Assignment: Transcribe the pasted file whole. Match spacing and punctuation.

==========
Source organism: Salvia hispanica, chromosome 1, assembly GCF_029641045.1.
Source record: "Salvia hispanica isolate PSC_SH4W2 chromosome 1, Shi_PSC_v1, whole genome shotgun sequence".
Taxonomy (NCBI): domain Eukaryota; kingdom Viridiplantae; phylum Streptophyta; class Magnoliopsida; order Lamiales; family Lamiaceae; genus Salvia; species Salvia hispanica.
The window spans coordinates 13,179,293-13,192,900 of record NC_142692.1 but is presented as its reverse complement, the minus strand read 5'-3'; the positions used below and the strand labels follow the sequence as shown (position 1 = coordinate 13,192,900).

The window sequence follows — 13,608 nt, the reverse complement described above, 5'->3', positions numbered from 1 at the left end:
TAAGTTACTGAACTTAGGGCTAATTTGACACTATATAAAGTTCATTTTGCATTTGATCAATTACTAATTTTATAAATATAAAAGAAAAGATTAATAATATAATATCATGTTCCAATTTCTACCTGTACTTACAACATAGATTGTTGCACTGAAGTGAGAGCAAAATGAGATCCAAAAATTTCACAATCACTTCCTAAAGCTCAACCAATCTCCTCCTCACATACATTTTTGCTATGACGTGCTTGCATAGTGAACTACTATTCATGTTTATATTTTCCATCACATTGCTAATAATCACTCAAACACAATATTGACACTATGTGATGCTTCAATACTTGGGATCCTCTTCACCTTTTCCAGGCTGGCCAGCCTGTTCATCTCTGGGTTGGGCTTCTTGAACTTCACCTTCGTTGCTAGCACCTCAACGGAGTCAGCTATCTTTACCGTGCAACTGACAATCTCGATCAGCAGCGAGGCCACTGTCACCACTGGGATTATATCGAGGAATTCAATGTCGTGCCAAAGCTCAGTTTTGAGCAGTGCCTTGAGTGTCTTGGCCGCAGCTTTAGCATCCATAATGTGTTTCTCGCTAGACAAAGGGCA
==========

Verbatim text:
Source organism: Salvia hispanica, chromosome 1, assembly GCF_029641045.1.
Source record: "Salvia hispanica isolate PSC_SH4W2 chromosome 1, Shi_PSC_v1, whole genome shotgun sequence".
Taxonomy (NCBI): domain Eukaryota; kingdom Viridiplantae; phylum Streptophyta; class Magnoliopsida; order Lamiales; family Lamiaceae; genus Salvia; species Salvia hispanica.
The window spans coordinates 13,179,293-13,192,900 of record NC_142692.1 but is presented as its reverse complement, the minus strand read 5'-3'; the positions used below and the strand labels follow the sequence as shown (position 1 = coordinate 13,192,900).

The window sequence follows — 13,608 nt, the reverse complement described above, 5'->3', positions numbered from 1 at the left end:
TAAGTTACTGAACTTAGGGCTAATTTGACACTATATAAAGTTCATTTTGCATTTGATCAATTACTAATTTTATAAATATAAAAGAAAAGATTAATAATATAATATCATGTTCCAATTTCTACCTGTACTTACAACATAGATTGTTGCACTGAAGTGAGAGCAAAATGAGATCCAAAAATTTCACAATCACTTCCTAAAGCTCAACCAATCTCCTCCTCACATACATTTTTGCTATGACGTGCTTGCATAGTGAACTACTATTCATGTTTATATTTTCCATCACATTGCTAATAATCACTCAAACACAATATTGACACTATGTGATGCTTCAATACTTGGGATCCTCTTCACCTTTTCCAGGCTGGCCAGCCTGTTCATCTCTGGGTTGGGCTTCTTGAACTTCACCTTCGTTGCTAGCACCTCAACGGAGTCAGCTATCTTTACCGTGCAACTGACAATCTCGATCAGCAGCGAGGCCACTGTCACCACTGGGATTATATCGAGGAATTCAATGTCGTGCCAAAGCTCAGTTTTGAGCAGTGCCTTGAGTGTCTTGGCCGCAGCTTTAGCATCCATAATGTGTTTCTCGCTAGACAAAGGGCA